Bush pressures Hill Democrats over Iraq vote

President derides any talk of delay to await possible action by United Nations

`Wait for U.N. to act?' he mocks

Russia moves nearer U.S. hard line

support increases internationally

September 14, 2002|By David L. Greene and Julie Hirschfeld Davis | David L. Greene and Julie Hirschfeld Davis,SUN NATIONAL STAFF

WASHINGTON - With rising international support for confronting Iraq, President Bush ratcheted up pressure on Congress yesterday, mocking Democrats who want to delay a vote on authorizing force until the United Nations acts.

"Democrats waiting for the U.N. to act?" a chuckling Bush said. "Seems like, to me, that if you're representing the United States, you ought to be making decisions based on what's best for the United States.

"If I were running for office," he added, "I'm not sure how I would explain to the American people. You know, `Vote for me, and oh, by the way, on a matter of national security, I'm going to wait for somebody else to act.'"

Coming a day after his speech demanding quick U.N. action to disarm Iraq, Bush's comments signaled that though he has consulted Congress and world leaders, he wants a speedy timetable.

The deadline for Saddam Hussein's regime to comply, Bush said, should be "days and weeks, not months and years."

Still, the president suggested, it is "highly doubtful" that Hussein will yield to pressures and avoid a military confrontation.

In his caustic remarks about Democrats, Bush was responding to those who say they will resist Bush's call for a speedy congressional resolution authorizing force against Iraq. Some lawmakers say Congress should not be asked to vote on whether to authorize military action before knowing what the international consensus is.

"We ought to speak with one voice, urging the U.N., rather than being in any way speculative or divisive," said Sen. Carl Levin, a Michigan Democrat who chairs the Senate Armed Services Committee. Levin said he is considering drafting a resolution that would urge the U.N. to act but would not give Bush formal authority to attack Iraq.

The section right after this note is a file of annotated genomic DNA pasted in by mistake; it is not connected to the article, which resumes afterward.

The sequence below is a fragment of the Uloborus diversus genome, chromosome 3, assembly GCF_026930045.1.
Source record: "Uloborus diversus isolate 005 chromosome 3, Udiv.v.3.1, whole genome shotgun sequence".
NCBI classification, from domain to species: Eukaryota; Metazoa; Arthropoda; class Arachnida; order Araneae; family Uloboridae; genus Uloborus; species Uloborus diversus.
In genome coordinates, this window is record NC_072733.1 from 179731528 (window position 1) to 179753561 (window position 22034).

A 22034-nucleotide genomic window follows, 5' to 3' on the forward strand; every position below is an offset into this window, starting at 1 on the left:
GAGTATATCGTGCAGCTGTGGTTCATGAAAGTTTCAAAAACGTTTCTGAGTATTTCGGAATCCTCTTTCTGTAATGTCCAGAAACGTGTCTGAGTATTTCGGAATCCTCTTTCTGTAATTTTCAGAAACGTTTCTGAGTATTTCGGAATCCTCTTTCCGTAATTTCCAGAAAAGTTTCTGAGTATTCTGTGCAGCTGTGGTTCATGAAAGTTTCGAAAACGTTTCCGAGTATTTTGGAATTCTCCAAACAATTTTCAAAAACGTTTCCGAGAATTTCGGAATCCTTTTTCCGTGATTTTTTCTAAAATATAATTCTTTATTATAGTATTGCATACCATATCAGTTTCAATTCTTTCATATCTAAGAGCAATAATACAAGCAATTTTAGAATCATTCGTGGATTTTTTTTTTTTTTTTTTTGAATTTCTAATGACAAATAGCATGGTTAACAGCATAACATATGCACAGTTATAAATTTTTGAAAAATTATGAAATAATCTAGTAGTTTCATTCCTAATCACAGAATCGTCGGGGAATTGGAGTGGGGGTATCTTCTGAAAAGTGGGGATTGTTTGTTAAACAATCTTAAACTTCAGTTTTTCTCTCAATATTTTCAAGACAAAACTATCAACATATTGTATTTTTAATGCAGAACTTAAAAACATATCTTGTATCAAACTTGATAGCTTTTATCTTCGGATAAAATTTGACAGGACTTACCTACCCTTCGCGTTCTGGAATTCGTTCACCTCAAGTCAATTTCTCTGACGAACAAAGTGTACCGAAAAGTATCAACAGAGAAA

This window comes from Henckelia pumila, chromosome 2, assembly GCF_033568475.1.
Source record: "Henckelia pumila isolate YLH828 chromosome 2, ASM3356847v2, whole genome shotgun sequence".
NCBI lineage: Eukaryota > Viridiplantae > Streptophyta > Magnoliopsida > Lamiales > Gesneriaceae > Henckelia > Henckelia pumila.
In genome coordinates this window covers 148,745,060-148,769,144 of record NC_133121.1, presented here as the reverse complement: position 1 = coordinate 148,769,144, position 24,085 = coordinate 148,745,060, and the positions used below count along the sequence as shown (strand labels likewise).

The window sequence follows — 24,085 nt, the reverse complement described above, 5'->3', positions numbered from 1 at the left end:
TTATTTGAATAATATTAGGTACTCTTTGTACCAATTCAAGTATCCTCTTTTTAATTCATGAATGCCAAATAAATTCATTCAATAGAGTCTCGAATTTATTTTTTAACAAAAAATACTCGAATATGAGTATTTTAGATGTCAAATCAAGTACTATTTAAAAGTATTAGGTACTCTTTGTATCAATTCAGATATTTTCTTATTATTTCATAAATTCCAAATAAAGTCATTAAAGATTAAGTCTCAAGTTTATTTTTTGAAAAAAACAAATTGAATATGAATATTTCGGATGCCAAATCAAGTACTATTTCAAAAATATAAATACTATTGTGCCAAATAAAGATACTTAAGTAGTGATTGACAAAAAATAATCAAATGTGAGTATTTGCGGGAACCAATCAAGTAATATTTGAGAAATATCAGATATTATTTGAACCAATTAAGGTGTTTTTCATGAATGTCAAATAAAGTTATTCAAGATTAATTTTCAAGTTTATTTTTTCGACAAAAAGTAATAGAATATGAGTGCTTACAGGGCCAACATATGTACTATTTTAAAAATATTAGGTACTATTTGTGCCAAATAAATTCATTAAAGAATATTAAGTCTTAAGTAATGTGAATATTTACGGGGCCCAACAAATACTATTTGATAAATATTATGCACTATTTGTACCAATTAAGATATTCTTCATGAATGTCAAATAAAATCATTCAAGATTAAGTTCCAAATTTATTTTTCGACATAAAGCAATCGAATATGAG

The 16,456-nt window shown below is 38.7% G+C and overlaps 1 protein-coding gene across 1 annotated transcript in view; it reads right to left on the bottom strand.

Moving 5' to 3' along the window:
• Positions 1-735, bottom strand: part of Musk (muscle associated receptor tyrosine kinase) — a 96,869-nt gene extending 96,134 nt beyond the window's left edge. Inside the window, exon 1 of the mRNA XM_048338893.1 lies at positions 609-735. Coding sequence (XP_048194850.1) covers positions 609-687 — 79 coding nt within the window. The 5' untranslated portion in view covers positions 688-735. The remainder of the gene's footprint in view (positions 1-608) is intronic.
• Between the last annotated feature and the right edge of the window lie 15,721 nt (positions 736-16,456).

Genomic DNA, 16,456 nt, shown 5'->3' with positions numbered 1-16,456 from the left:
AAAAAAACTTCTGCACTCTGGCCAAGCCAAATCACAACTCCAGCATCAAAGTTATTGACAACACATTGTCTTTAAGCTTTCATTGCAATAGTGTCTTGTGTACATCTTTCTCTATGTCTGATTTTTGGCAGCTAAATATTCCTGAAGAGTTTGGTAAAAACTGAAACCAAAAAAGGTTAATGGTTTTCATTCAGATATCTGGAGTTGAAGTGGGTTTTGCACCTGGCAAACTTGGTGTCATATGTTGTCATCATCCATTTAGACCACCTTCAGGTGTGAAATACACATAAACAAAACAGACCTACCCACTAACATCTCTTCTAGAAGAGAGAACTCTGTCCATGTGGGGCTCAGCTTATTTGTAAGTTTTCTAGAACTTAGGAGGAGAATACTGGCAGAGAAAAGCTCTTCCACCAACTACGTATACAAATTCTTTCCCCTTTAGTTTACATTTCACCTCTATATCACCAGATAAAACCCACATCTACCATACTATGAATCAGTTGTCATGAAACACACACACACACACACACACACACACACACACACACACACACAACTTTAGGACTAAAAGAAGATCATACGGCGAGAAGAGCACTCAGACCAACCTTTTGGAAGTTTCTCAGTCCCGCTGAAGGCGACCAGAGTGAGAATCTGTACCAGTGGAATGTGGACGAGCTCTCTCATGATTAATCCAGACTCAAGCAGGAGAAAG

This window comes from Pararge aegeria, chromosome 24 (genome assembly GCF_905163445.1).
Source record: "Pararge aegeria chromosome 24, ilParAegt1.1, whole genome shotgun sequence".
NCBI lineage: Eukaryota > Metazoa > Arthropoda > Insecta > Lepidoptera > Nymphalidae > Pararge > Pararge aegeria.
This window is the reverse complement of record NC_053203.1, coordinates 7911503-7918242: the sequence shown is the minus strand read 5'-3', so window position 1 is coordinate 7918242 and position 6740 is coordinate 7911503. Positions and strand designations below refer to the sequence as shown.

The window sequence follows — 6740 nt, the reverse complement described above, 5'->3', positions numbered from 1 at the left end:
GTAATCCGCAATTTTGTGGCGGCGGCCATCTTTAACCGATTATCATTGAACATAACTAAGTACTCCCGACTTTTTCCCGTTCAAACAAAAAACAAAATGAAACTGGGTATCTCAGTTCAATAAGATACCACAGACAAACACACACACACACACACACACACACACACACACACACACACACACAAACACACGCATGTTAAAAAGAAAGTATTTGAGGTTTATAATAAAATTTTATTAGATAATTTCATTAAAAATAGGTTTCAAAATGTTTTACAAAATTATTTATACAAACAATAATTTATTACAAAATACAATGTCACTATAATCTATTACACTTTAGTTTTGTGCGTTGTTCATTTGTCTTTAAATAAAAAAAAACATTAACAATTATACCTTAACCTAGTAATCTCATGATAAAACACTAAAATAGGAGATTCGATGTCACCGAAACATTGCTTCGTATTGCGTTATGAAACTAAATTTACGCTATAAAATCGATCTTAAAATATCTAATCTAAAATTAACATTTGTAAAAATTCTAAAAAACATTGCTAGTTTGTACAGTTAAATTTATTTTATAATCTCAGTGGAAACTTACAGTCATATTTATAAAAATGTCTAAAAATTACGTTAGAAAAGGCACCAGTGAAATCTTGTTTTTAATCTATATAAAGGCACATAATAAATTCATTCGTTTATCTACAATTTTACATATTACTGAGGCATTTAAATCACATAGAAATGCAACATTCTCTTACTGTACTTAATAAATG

Several senior Democrats seem to be pushing a two-stage role for Congress in which lawmakers would first vote - possibly as early as next week - to urge U.N. action. Once the United Nations has chosen a course of action, Congress would consider a resolution on use of force.

"If he wants a resolution supporting his speech of [Thursday], that's easy to pass," said Sen. Richard J. Durbin, an Illinois Democrat, referring to Bush. "If he wants an open-ended authorization to go to war, that's not so easy to pass."

Bush was backed by top Republicans in Congress, who called for swift action on a resolution to allow force. They said that not doing so would weaken Bush's position as he lobbies other international leaders.

Warner reaction

"To the degree that there's any perception that there's a split between the Congress and the president," said Sen. John W. Warner of Virginia, the top Republican on the Senate Armed Services Committee, "I think it weakens the situation in the U.N., and it shouldn't happen."

Bush received some encouragement at the United Nations. Secretary of State Colin L. Powell emerged from a meeting with leaders from the other permanent members of the Security Council - Russia, China, Britain and France - to say he had won their agreement that Hussein poses a threat to international security.

And foreign ministers of the five nations released a joint statement saying that Iraq's defiance of past U.N. resolutions "is a serious problem," and that discussions had begun over how the Security Council "can tackle the problem to implement all the resolutions."

Some nations that have adamantly opposed the use of force - including Russia, which has economic ties to Hussein's regime - seemed to move closer to Bush's hard-line position.

Foreign Minister Igor S. Ivanov of Russia said that "should Iraq refuse to cooperate with the Security Council, the Iraqi leadership will have to assume responsibility for all possible consequences."

Thursday speech

In his speech Thursday, Bush challenged the United Nations to force Hussein to comply with demands contained in 16 U.N. resolutions over the past decade - including that he destroy chemical and biological weapons, cut ties with terrorist groups and account for military personnel from nations around the world who were lost in the 1991 Persian Gulf war.

Bush made clear that if the United Nations did not act quickly or if Hussein did not abide by fresh demands, the United States would be ready to oust his regime, with or without support of other countries.

In his meetings yesterday with foreign leaders at the United Nations, Powell began working on the key points for a U.N. resolution that he said would set deadlines for Hussein.

Still, serious obstacles to a broad international coalition against Iraq remain. Many world leaders who expressed support for Bush's speech said nothing about backing any military campaign.

And one European diplomat said that U.S. officials will have to work to persuade Russia and China - which, as permanent members of the Security Council, can veto any resolution - to approve strict deadlines for Iraq.

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